JAMMU – The district authorities on Monday issued advisory to the residents of Poonch to avoid unnecessary movement during shelling, even as Pakistan today summoned Indian Charge d’Affaires over the alleged ceasefire violation by Indian troops that left 10 civilians in Pakistan-controlled-Kashmir (PcK) injured.
“The district administration has advised people to remain cautious and avoid unnecessary movement during shelling,” a police official said, adding that the local residents have also been directed not to touch the mortar shells lying scattered in different localities.
Nearly a dozen shells failed to explode during the cross-border shelling and are being defused by experts, he said.
“We are lucky to survive the intense shelling by Pakistan on Sunday. Life has become a virtual hell for the border residents due to frequent cross-border shelling,” Mohammad Aslam, 68, a resident of Drana village of Mendhar said.
He said the situation is peaceful today but nobody knows when the guns start roaring again.
“We appeal to the government to speed up the work on the community and individual bunkers for our safety. The 15 community bunkers and a few individual bunkers have been sanctioned for our village but only one had got completed so far while the work on the others is going on,” he said.
Aslam said he, along with his family, hid inside their house to escape the intense shelling.
“It is the grace of the almighty that nobody is our village was hit despite heavy shelling,” he said and demanded more individual bunkers to cover all residents in the village given its proximity to the LoC and frequent ceasefire violations from across the border.
The heavy shelling of mortar bombs from across the border killed a soldier on Saturday last.
“The Pakistani guns fell silent around 8 pm and there was no report of ceasefire violation by Pakistan from anywhere along the LoC,” an army official said today.
The heavy shelling of mortar bombs from across the border also triggered a forest fire in Mendhar sector and efforts are on to douse the flames, they said.
Naik Rajeev Singh Shekhawat, 36, was killed and three others were injured in the intense Pakistani firing in Degwar sector on Saturday, while several residential houses and cattle sheds suffered damages in heavy shelling in Mendhar and Balakot sectors on Sunday.
The army official said that the Pakistan Army used artillery guns and long-range mortar bombs to target forward posts and villages in the three sectors in the past two days. The Indian Army retaliated befittingly, resulting in a number of casualties on Pakistani side.
He said the army guarding the LoC are on high alert and keeping a close vigil as Pakistan is using the cross-border shelling to push militants into this side.
Meanwhile, Pakistan today summoned Indian Charge d’Affaires Gaurav Ahluwalia to lodge a strong protest over the alleged ceasefire violation by the Indian forces on the Line of Control that injured 10 Pakistani civilians.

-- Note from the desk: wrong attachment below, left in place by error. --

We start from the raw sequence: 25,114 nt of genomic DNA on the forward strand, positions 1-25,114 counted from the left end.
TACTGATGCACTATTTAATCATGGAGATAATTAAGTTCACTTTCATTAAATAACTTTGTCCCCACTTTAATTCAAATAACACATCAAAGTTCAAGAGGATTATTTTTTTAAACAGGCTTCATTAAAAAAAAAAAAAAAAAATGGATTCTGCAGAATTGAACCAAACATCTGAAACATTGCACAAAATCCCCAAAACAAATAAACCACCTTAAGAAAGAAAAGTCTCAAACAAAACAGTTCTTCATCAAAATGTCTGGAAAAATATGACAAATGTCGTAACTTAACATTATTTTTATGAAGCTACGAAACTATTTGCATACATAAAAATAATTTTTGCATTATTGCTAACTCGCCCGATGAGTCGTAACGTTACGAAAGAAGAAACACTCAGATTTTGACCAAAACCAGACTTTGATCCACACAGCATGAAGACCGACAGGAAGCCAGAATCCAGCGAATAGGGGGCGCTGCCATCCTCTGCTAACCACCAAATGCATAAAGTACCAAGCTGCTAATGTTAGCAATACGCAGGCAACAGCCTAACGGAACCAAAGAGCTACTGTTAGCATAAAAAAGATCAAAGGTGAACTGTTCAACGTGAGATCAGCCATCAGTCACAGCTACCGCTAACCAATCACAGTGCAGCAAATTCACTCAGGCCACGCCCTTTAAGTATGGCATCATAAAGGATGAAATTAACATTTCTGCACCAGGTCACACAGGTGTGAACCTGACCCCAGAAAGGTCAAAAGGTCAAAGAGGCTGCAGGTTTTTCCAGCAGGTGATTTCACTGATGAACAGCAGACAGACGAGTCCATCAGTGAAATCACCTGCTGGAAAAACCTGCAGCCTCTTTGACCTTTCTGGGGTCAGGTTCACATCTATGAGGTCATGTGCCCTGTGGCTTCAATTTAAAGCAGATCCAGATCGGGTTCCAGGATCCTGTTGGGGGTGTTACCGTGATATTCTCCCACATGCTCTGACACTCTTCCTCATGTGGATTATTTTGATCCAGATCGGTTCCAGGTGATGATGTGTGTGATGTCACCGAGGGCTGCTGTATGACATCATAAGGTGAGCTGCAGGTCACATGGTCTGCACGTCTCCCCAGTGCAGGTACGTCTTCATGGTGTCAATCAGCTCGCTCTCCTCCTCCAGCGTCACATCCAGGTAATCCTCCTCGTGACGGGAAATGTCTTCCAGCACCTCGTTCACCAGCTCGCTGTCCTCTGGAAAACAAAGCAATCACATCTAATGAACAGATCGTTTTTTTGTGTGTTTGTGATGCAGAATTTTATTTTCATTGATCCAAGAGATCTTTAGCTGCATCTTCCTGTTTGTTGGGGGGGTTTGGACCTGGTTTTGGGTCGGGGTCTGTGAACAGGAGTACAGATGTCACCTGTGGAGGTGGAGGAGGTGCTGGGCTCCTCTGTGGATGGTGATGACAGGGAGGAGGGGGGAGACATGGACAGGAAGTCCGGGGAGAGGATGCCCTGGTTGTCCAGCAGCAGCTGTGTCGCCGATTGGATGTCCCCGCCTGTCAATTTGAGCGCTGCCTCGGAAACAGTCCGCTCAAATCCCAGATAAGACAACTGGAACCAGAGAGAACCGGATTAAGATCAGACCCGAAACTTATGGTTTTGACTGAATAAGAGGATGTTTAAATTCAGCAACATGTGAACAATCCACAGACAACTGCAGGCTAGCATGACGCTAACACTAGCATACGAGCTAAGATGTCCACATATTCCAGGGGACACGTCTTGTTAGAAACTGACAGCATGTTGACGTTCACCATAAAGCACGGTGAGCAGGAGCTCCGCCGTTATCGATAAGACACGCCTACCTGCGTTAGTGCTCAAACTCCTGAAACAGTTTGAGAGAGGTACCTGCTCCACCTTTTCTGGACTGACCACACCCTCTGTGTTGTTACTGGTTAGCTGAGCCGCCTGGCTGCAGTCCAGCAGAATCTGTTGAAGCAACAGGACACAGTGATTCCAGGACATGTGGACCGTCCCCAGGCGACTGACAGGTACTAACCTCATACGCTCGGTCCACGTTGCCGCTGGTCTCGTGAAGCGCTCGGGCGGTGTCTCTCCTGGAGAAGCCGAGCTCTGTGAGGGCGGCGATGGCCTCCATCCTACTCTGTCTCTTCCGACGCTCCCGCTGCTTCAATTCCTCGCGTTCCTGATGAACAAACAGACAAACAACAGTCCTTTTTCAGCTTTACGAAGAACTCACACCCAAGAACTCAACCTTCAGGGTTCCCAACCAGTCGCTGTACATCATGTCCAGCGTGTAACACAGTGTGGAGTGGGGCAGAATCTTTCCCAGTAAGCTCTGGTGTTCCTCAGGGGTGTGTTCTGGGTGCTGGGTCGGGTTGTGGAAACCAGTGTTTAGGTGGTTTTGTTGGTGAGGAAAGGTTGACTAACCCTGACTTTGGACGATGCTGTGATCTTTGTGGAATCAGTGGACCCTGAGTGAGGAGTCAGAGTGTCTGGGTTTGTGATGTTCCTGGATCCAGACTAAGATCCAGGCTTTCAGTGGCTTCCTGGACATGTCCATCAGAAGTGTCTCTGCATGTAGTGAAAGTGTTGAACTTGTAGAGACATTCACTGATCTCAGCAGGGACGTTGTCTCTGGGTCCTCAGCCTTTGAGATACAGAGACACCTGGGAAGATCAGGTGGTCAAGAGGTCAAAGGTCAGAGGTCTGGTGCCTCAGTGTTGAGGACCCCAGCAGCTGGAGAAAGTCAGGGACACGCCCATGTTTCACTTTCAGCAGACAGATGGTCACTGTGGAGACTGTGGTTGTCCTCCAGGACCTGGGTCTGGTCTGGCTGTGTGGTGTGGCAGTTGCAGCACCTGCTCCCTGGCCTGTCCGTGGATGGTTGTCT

Pakistan’s Foreign Office in a statement said that Director General (South Asia and SAARC) Zahid Hafeez Chaudhri registered the country’s “strong protest” at the ceasefire violations by Indian forces in Jabbar, Sandhara, Sumbal Gali and Dabsi villages of Kotli district on February 9.
It said that in the firing, 10 civilians, including children and women, were injured.
Separately, the Pakistan Army in a statement claimed that Pakistani troops responded to the firing, killing one Indian solider and injuring three others, including a Major, and “substantial damage” inflicted on Indian posts.
13 Army men, 2 BSF troopers killed in 2019 CFVs: Rajnath
The Pakistan army was involved in a total of 3,479 ceasefire violations along the Jammu and Kashmir border in 2019, Defence Minister Rajnath Singh said on Monday.
In a written reply to a question in Rajya Sabha, he said 13 Indian Army personnel and two soldiers of the Border Security Force (BSF) were killed in action in 2019 due to ceasefire violations (CFVs) and cross border firing (CBF).
“Very often militants attempting to carry out reconnaissance to facilitate infiltration also become casualties and these are then depicted as civilian casualties to portray India’s action as being aggressive,” Singh said.
Such portrayal is done to draw the attention of international media to CFVs and CBF, and divert the attention from the support provided to militants, who are trained by Pakistan in PcK (Pakistan-controlled Jammu and Kashmir) and its other areas, the minister said.
Appropriate retaliation to the CFVs, as required, has been carried out by the Indian Army or BSF, he said.
“In addition, all violations of ceasefire are taken up with Pakistan authorities at the appropriate level through the established mechanism of hotlines, flag meetings as well as weekly talks between the Directorate Generals of Military Operations of the two countries,” Singh stated.
“The BSF, too, holds talks at various levels with its counterpart viz Pakistan Rangers,” the minister mentioned.
Diplomatically, India has repeatedly emphasised, including at the highest level, the need for Pakistan to uphold the sanctity of the Line of Control and the International Border in Jammu and Kashmir as per its obligations emanating from the Shimla Agreement and the Lahore Declaration, Singh stated.
In January, February and March, there were 216, 251 and 275 CFVs, respectively by Pakistan along the Jammu and Kashmir border, the minister stated.
In October, November and December, there were 398, 333 and 393 CFVs, respectively by the neighbouring country along the border, he added.
At 190, the lowest number of CFVs in 2019, were observed in the month of June, according to the statistics presented by the defence minister in Rajya Sabha.